note: data cover general government debt and include debt instruments issued (or owned) by government entities other than the treasury; the data include treasury debt held by foreign entities; the data exclude debt issued by subnational entities, as well as int

Fiscal year

calendar year

Inflation rate (consumer prices)

-0.3% (2016 est.)

-2.1% (2015 est.)

Central bank discount rate

0.05% (31 December 2013)

0.3% (31 December 2010)

note: this is the European Central Bank’s rate on the marginal lending facility, which offers overnight credit to banks in the euro area

Commercial bank prime lending rate

4.5% (31 December 2016 est.)

4.69% (31 December 2015 est.)

Stock of narrow money

$3.975 billion (31 December 2016 est.)

$4.031 billion (31 December 2015 est.)

note: see entry for the European Union for money supply for the entire euro area; the European Central Bank (ECB) controls monetary policy for the 18 members of the Economic and Monetary Union (EMU); individual members of the EMU do not control the quantity of

Stock of broad money

$43.41 billion (31 December 2014 est.)

$47.99 billion (31 December 2013 est.)

Stock of domestic credit

$57.96 billion (31 December 2016 est.)

$59.58 billion (31 December 2015 est.)

Market value of publicly traded shares

$2.692 billion (31 December 2015 est.)

$4.031 billion (31 December 2014 est.)

$2.105 billion (31 December 2013 est.)

Current account balance

-$184 million (2016 est.)

-$704 million (2015 est.)

Exports

$2.635 billion (2016 est.)

$2.759 billion (2015 est.)

Exports: $68.1 million, f.o.b. (2007 est.)

Exports – commodities

citrus, potatoes, pharmaceuticals, cement, clothing

Exports – partners

Greece 10.9%, Ireland 10.2%, UK 7.2%, Israel 6% (2015)

Imports

$6.042 billion (2016 est.)

$6.286 billion (2015 est.)

Imports: $1.2 billion, f.o.b. (2007 est.)

Imports – commodities:

consumer goods, petroleum and lubricants, machinery, transport equipment

Imports – partners

Greece 25.7%, UK 9.1%, Italy 8%, Germany 7.5%, Israel 5.5%, China 4.8%, Netherlands 4.1% (2015)

Reserves of foreign exchange and gold

$776.8 million (31 December 2016 est.)

$807.6 million (31 December 2015 est.)

Reserves of foreign exchange and gold: $NA

Debt – external

$95.28 billion (31 December 2013 est.)

$103.5 billion (31 December 2012 est.)

Debt – external: $NA

Stock of direct foreign investment – at home

$142.1 billion (31 December 2016 est.)

$140.4 billion (31 December 2015 est.)

Stock of direct foreign investment – abroad

$136.8 billion (31 December 2016 est.)

$135.2 billion (31 December 2015 est.)

Exchange rates

euros (EUR) per US dollar –

0.9214 (2016 est.)

0.885 (2015 est.)

0.885 (2014 est.)

0.7634 (2013 est.)

0.78 (2012 est.)

Exchange rates: Turkish new lira per US dollar: 1.9 (2013) 1.8 (2012) 1.67 (2011) 1.5 (2010) 1.55 (2009)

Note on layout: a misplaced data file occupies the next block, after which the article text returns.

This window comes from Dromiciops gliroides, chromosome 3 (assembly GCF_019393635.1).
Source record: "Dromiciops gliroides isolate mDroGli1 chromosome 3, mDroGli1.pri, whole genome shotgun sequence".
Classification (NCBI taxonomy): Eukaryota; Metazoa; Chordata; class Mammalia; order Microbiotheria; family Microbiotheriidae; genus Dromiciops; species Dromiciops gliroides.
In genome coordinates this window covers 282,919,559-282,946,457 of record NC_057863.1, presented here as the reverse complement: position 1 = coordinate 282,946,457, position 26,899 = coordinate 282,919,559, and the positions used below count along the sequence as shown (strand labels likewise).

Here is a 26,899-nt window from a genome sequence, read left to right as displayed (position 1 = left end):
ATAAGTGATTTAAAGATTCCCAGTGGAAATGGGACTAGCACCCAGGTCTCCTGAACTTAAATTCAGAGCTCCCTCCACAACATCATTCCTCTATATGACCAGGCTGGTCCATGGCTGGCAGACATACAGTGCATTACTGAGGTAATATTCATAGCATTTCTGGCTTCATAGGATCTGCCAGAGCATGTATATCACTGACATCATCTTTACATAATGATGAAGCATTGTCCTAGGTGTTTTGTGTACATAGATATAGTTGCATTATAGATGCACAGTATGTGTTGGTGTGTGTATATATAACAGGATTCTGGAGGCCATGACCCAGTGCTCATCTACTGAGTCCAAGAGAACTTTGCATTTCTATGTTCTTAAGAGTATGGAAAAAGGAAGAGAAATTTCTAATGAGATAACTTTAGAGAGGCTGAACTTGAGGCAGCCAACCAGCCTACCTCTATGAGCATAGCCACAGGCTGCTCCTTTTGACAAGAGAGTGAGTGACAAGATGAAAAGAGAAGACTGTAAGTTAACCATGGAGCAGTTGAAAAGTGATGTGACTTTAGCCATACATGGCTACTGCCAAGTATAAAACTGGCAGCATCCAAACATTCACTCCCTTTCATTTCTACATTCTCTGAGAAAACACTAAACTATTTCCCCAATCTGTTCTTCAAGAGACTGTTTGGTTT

Economy of the area administered by Turkish Cypriots

Economy – overview: Even though the whole of the island is part of the EU, implementation of the EU “acquis communautaire” has been suspended in the area administered by Turkish Cypriots, known locally as the “Turkish Republic of Northern Cyprus” (“TRNC”), until political conditions permit the reunification of the island. The market-based economy of the “TRNC” is roughly one-fifth the size of its southern neighbor and is likewise dominated by the service sector with a large portion of the population employed by the government. In 2012 – the latest year for which data are available – the services sector, which includes the public sector, trade, tourism, and education, contributed 58.7% to economic output. In the same year, light manufacturing and agriculture contributed 2.7% and 6.2%, respectively. Manufacturing is limited mainly to food and beverages, furniture and fixtures, construction materials, metal and non-metal products, textiles and clothing. The “TRNC” maintains few economic ties with the Republic of Cyprus outside of trade in construction materials. Since its creation, the “TRNC” has heavily relied on financial assistance from Turkey, which supports the “TRNC” defense, telecommunications, water and postal services. The Turkish Lira is the preferred currency, though foreign currencies are widely accepted in business transactions. The “TRNC” remains vulnerable to the Turkish market and monetary policy because of its use of the Turkish Lira. The “TRNC” weathered the European financial crisis relatively unscathed – compared to the Republic of Cyprus – because of the lack of financial sector development, the health of the Turkish economy, and its separation from the rest of the island. The “TRNC” economy experienced growth estimated at 2.8% in 2013 and 2.3% in 2014 and is projected to grow 3.8% in 2015.

GDP (purchasing power parity): $1.829 billion (2007 est.)

GDP – real growth rate: 2.3% (2014 est.)

2.8% (2013 est.)

GDP – per capita: $11,700 (2007 est.)

GDP – composition by sector: agriculture: 6.2%, industry: 35.1%, services: 58.7% (2012 est.)

Labor force: 95,030 (2007 est.)

Labor force – by occupation: agriculture: 14.5%, industry: 29%, services: 56.5% (2004)

Unemployment rate: 9.4% (2005 est.)

Population below poverty line: %NA

Inflation rate: 11.4% (2006)

Budget: revenues: $2.5 billion, expenditures: $2.5 billion (2006)

Agriculture – products: citrus fruit, dairy, potatoes, grapes, olives, poultry, lamb

Industries: foodstuffs, textiles, clothing, ship repair, clay, gypsum, copper, furniture

Industrial production growth rate: -0.3% (2007 est.)

Electricity production: 998.9 million kWh (2005)

Electricity consumption: 797.9 million kWh (2005)

Exports: $68.1 million, f.o.b. (2007 est.)

Export – commodities: citrus, dairy, potatoes, textiles

Export – partners: Turkey 40%; direct trade between the area administered by Turkish Cypriots and the area under government control remains limited

Imports: $1.2 billion, f.o.b. (2007 est.)

Import – commodities: vehicles, fuel, cigarettes, food, minerals, chemicals, machinery